On November 18-20, Eduventures hosted higher education leaders from around the country for a three-day discussion about the next frontier for colleges and universities. We developed this year’s program to provide higher education leadership with strategic advice and guidance on how to prepare for the future. The depth and breadth of the program and the stellar lineup of speakers made it an event to remember. Below, we’ve included five key insights from the conference on the future of enrollment strategy, student success, student outcomes, fundraising strategy, and learning analytics. Flip through the slideshow, or scroll down the full list!
The Future of Enrollment Strategy – Kim Reid
Most often, enrollment leaders have approached market segmentation simply by examining demographic or geographic differences (i.e., Do women think differently than men? Do prospects from the Northeast think differently than prospects from the South?). A better approach is to segment based on a critical behavior such as the reason a student would choose to attend a college or university. The best yet is a more complex segmentation, in which behavioral patterns and attitudes define unseen, naturally occurring segments of the market. These segments can be described in detail by the underlying behavioral and attitudinal patterns and be further described by their demographic profiles.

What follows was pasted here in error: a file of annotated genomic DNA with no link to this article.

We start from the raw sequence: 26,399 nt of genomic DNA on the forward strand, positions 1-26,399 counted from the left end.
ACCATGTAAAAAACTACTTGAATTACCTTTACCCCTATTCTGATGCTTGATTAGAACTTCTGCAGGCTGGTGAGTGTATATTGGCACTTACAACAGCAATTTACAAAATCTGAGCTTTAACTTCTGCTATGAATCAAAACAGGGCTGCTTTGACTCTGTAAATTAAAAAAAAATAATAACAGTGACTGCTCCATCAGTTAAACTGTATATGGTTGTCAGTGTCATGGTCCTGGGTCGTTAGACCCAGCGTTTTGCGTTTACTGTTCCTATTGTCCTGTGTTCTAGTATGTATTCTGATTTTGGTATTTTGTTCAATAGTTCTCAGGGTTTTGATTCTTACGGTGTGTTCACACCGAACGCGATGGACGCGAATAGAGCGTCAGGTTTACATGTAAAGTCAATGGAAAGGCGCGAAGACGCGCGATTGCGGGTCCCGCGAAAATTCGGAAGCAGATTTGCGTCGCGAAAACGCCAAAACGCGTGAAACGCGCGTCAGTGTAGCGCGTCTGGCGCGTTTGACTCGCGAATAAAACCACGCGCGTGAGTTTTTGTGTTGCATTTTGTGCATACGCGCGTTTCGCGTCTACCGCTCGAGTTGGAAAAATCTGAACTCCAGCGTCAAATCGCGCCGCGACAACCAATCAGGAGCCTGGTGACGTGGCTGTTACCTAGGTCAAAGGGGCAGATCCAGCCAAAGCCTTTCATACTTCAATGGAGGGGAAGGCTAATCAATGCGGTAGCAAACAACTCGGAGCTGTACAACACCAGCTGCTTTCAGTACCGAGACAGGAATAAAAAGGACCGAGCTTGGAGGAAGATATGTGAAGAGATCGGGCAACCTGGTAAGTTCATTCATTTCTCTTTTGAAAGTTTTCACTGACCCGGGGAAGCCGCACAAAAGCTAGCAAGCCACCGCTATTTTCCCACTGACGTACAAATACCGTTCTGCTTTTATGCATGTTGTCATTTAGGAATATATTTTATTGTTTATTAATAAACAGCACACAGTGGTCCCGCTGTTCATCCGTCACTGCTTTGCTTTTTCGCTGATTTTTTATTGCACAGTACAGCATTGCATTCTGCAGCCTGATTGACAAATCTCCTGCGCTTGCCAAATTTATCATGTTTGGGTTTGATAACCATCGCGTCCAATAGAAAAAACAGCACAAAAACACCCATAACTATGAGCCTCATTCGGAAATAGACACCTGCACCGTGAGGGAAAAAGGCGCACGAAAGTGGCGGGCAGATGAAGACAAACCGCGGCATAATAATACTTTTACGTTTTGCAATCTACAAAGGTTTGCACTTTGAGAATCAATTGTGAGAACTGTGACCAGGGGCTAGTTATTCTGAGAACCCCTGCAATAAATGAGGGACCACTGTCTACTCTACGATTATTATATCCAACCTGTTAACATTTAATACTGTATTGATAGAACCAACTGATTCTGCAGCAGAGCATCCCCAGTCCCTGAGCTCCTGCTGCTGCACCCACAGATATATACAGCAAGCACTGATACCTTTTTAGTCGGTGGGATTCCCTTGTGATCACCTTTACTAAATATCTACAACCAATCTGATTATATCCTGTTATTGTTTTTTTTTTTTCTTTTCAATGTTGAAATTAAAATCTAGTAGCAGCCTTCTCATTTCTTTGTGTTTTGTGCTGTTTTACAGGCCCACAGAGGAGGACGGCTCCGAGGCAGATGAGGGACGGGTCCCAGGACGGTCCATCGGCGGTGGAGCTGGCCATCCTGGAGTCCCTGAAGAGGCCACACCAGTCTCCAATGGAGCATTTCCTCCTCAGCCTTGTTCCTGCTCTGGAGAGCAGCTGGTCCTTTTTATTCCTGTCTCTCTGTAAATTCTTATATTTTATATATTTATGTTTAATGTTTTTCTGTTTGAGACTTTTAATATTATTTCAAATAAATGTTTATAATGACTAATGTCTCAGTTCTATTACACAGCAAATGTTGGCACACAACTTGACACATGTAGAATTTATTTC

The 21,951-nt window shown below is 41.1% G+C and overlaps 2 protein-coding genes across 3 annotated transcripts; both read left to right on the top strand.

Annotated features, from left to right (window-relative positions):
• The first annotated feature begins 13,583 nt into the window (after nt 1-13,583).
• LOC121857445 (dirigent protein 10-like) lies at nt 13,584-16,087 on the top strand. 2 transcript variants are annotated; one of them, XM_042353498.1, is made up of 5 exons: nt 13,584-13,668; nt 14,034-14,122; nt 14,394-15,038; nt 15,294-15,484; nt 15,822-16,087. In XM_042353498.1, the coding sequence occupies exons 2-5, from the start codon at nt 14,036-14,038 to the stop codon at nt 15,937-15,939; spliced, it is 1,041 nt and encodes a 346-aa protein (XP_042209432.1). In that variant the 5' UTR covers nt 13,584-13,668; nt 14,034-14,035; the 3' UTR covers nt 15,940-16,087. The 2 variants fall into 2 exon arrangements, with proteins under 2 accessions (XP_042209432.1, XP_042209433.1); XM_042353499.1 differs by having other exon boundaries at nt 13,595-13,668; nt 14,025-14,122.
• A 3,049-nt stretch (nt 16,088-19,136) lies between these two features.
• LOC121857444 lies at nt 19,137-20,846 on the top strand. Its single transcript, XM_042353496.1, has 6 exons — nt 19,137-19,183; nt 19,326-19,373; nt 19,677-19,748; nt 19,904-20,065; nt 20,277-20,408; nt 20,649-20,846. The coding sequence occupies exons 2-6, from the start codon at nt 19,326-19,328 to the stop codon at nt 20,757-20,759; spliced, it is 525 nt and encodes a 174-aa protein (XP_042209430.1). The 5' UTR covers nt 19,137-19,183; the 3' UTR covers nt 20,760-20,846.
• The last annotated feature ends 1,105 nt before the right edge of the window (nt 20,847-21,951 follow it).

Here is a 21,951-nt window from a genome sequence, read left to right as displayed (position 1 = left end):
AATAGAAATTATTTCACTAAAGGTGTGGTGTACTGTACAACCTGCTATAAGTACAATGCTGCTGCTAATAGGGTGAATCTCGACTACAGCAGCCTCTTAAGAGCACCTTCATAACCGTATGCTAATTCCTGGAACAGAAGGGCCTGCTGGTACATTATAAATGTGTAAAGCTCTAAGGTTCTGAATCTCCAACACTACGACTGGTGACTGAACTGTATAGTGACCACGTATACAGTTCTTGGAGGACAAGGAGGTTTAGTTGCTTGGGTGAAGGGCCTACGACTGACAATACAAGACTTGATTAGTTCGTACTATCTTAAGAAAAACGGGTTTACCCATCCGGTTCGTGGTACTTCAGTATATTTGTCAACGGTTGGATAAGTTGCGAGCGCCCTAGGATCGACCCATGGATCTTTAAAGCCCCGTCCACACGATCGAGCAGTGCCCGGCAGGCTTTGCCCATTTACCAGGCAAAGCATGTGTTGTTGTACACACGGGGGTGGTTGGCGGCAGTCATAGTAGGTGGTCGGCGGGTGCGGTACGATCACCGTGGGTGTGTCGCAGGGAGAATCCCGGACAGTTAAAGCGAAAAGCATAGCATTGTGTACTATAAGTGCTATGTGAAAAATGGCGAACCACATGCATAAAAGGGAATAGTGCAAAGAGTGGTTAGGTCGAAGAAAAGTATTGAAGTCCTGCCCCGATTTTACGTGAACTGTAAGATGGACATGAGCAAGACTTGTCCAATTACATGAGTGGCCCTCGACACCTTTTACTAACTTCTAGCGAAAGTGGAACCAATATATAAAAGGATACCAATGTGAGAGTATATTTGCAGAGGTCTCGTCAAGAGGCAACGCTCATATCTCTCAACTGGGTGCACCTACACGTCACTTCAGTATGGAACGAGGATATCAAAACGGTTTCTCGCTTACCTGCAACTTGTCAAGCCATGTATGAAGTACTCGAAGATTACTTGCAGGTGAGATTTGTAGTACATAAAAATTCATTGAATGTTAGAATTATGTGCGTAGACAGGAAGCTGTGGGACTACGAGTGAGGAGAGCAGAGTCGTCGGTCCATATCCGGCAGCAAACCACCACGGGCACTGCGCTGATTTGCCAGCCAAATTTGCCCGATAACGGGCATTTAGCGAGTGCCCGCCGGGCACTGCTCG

That’s what this segmentation of parents of prospective college students shows; classes of parents coalesce when you consider the rich and varied expectations parents have for the outcomes of their child’s education. Natural segments like these identify market mindsets that can be applied across the student lifecycle. If you know how a prospective student or parent thinks, you can better find the intersection between market expectations and institutional capacity.
A Renewed Approach to Student Success – Max Woolf
While it may appear that there are significant hurdles to the horizontal integration of data across the student lifecycle, Eduventures research suggests that the five trends outlined below will mitigate some of these challenges and increase the speed of integration. Each of these growing trends facilitates new levels of engagement with students to maximize the impact on their outcomes throughout the student lifecycle. Successful higher education leaders are at early stages of developing a coherent cross-institutional data strategy that breaks down historically-siloed departments. They are also increasingly partnering with a growing number of retention solution providers that can support campus-wide, data-driven decisions. Successful student success strategies will mix partnerships with integrated retention solution providers and strategic campus activities.